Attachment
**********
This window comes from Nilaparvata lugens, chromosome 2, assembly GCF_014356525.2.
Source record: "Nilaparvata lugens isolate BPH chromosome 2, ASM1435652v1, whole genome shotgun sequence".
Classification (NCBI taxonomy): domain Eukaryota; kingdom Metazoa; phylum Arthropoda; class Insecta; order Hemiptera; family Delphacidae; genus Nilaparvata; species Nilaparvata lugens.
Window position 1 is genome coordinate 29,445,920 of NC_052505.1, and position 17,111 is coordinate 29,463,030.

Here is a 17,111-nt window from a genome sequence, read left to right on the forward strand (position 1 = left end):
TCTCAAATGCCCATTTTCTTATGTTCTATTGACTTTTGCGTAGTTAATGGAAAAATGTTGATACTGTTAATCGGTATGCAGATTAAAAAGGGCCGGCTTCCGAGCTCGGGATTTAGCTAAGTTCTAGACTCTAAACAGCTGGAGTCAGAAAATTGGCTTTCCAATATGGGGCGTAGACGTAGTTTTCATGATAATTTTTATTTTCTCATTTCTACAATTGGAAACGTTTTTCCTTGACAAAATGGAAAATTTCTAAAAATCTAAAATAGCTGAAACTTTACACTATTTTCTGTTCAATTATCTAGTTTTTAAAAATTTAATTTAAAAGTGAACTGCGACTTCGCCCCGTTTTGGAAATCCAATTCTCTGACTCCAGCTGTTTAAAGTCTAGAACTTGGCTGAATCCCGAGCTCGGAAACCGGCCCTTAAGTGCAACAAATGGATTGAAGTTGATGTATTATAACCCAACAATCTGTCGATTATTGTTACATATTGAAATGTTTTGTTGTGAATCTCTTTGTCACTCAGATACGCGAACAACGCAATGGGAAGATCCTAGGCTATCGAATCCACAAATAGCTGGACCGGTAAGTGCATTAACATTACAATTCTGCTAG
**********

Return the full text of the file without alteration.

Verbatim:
This window comes from Nilaparvata lugens, chromosome 2, assembly GCF_014356525.2.
Source record: "Nilaparvata lugens isolate BPH chromosome 2, ASM1435652v1, whole genome shotgun sequence".
Classification (NCBI taxonomy): domain Eukaryota; kingdom Metazoa; phylum Arthropoda; class Insecta; order Hemiptera; family Delphacidae; genus Nilaparvata; species Nilaparvata lugens.
Window position 1 is genome coordinate 29,445,920 of NC_052505.1, and position 17,111 is coordinate 29,463,030.

Here is a 17,111-nt window from a genome sequence, read left to right on the forward strand (position 1 = left end):
TCTCAAATGCCCATTTTCTTATGTTCTATTGACTTTTGCGTAGTTAATGGAAAAATGTTGATACTGTTAATCGGTATGCAGATTAAAAAGGGCCGGCTTCCGAGCTCGGGATTTAGCTAAGTTCTAGACTCTAAACAGCTGGAGTCAGAAAATTGGCTTTCCAATATGGGGCGTAGACGTAGTTTTCATGATAATTTTTATTTTCTCATTTCTACAATTGGAAACGTTTTTCCTTGACAAAATGGAAAATTTCTAAAAATCTAAAATAGCTGAAACTTTACACTATTTTCTGTTCAATTATCTAGTTTTTAAAAATTTAATTTAAAAGTGAACTGCGACTTCGCCCCGTTTTGGAAATCCAATTCTCTGACTCCAGCTGTTTAAAGTCTAGAACTTGGCTGAATCCCGAGCTCGGAAACCGGCCCTTAAGTGCAACAAATGGATTGAAGTTGATGTATTATAACCCAACAATCTGTCGATTATTGTTACATATTGAAATGTTTTGTTGTGAATCTCTTTGTCACTCAGATACGCGAACAACGCAATGGGAAGATCCTAGGCTATCGAATCCACAAATAGCTGGACCGGTAAGTGCATTAACATTACAATTCTGCTAG